Rod River IRod Metcalf

Emeritus professor

Metamorphic and Igneous Petrology, Paleotectonics, Geochemistry

Office: LFG 203
Telephone: (702) 895-4442


Natural asbestos research


  • Ph.D. Geology, 1990, University of New Mexico
  • M.S. Geology, 1984, University of Kentucky
  • B.S. Geology, 1979, University of Kentucky


I am a petrologist with interests in the origin and evolution of the earth’s continental crust. More recently my interests have shifted into the field of Medical Geology which deals with the impact of geologic materials and human health. My research tools draw primarily from igneous petrology, metamorphic petrology, mineral chemistry, trace element and isotope geochemistry and geochronology. Part of my research has focused on the petro-tectonic evolution of the Klamath Mountains province, California and Oregon. This work seeks to understand the generation and modification of juvenile crust in a long-lived (Paleozoic) supra-subduction environment, including fore-arc ophiolites. Another avenue of research has focused on volcanic-plutonic connections in continental settings and the interaction of mantle- and crust-derived magmas in crustal evolution; this work focuses on Miocene volcanic-plutonic rocks of the Northern Colorado River extensional corridor (NCREC). More recently, my research has been directed towards understanding the processes responsible for the genesis of naturally occurring asbestos (NOA) and its distribution across the landscape. I am part of an interdisciplinary research group (including my UNLV colleague Dr. Brenda Buck), that first reported fibrous amphiboles (actinolite and winchite) in rock types where prior models would not predict its occurrence (e.g. granitoid plutons in the NCREC). These amphibole asbestos minerals are found in and around communities in southern Nevada and in nearby popular recreation areas. Our NOA work has garnered national media attention and interest from the national and international scientific community.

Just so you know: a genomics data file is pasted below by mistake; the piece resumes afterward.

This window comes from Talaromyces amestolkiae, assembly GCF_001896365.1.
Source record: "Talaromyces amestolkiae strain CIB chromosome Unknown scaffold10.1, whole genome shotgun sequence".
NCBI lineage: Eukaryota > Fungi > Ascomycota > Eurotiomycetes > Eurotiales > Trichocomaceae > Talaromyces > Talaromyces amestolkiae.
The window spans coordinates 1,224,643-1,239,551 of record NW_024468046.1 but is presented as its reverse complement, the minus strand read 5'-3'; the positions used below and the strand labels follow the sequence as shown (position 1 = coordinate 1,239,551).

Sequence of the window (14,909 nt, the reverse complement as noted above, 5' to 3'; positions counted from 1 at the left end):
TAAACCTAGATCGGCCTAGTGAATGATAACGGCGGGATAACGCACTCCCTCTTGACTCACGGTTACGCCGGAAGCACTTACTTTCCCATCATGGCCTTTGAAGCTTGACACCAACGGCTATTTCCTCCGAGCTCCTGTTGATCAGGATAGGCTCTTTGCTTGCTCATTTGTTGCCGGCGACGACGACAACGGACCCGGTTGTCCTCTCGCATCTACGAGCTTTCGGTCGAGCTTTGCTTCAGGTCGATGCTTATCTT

Selected Research Publications

Baumann, F., Buck, B. J., Metcalf, R. V., McLaurin, B. T., Merkler, D., Carbone, M., (2015) The presence of asbestos in the natural environment is linked to mesothelioma in young individuals and women in Southern Nevada. Journal of Thoracic Oncology, vol. 10, pages 731-737. doi:10.1097/JTO.0000000000000506

Metcalf. R.V. & Buck, B.J. (2015) Genesis and health risk implication of an unusual occurrence of NaFe3+-amphibole. Geology, vol. 43, p. 63-66. doi:10.1130/G36199.1

Buck, B.J., Goosens, D., Metcalf, R.V., McLaurin, B., Ren, M., Freudenberger, F. (2013) Naturally occurring asbestos: Potential for human exposure, southern Nevada, USA: Soil Science Society of America Journal, vol. 77, p. 2192-2204. doi:10.2136/sssaj2013.05.0183

Metcalf, R.V. and Shervais, J. W. (2008) Supra-subduction zone ophiolites: Is there really an ophiolite conundrum? in James Wright and John Shervais eds., Ophiolites, Arcs, and Batholiths, A Tribute to Cliff Hobson: Geological Society of America Special Paper 438, 191-222. doi: 10.1130/2008.2438(07).

Metcalf, R.V. (2004) Volcanic-Plutonic Links, Plutons as Magma Chambers and Crust Mantle Interaction: A Lithospheric Scale View of Magma Systems: Transactions of the Royal Society of Edinburgh – Earth Sciences, v. 95, p. 357-374. DOI:

Current Grants and awards

U.S. Bureau of Land Management: $180,000 9/9/2013 to 9/9/2016

Managing Federal Lands and Human Health: Preventing Human Exposure to Carcinogenic Minerals in Southern Nevada.

Co-PI with Brenda Buck (UNLV)

Courses taught

GEOL 100: Natural Disasters
GEOL 102: Historical Geology
GEOL 325: Optical Mineralogy
GEOL 348: Field Geology I
GEOL 370: Intermediate Field Geology
GEOL 372: Advanced Field Geology
GEOL 426: Igneous and Metamorphic Petrology
GEOL 429/629: Geochemistry
GEOL 493: Independent Study and Research
GEOL 701: Research Methods
GEOL 720: Advanced Geochemistry
GEOL 725: Seminar in Petrology-Granitoid Petrology
GEOL 793: Independent Study and Research
GEOL 795: Seminar in Geology-Tectonics and Magmatism
GEOL 796: Advanced Topics-Metamorphic Petrology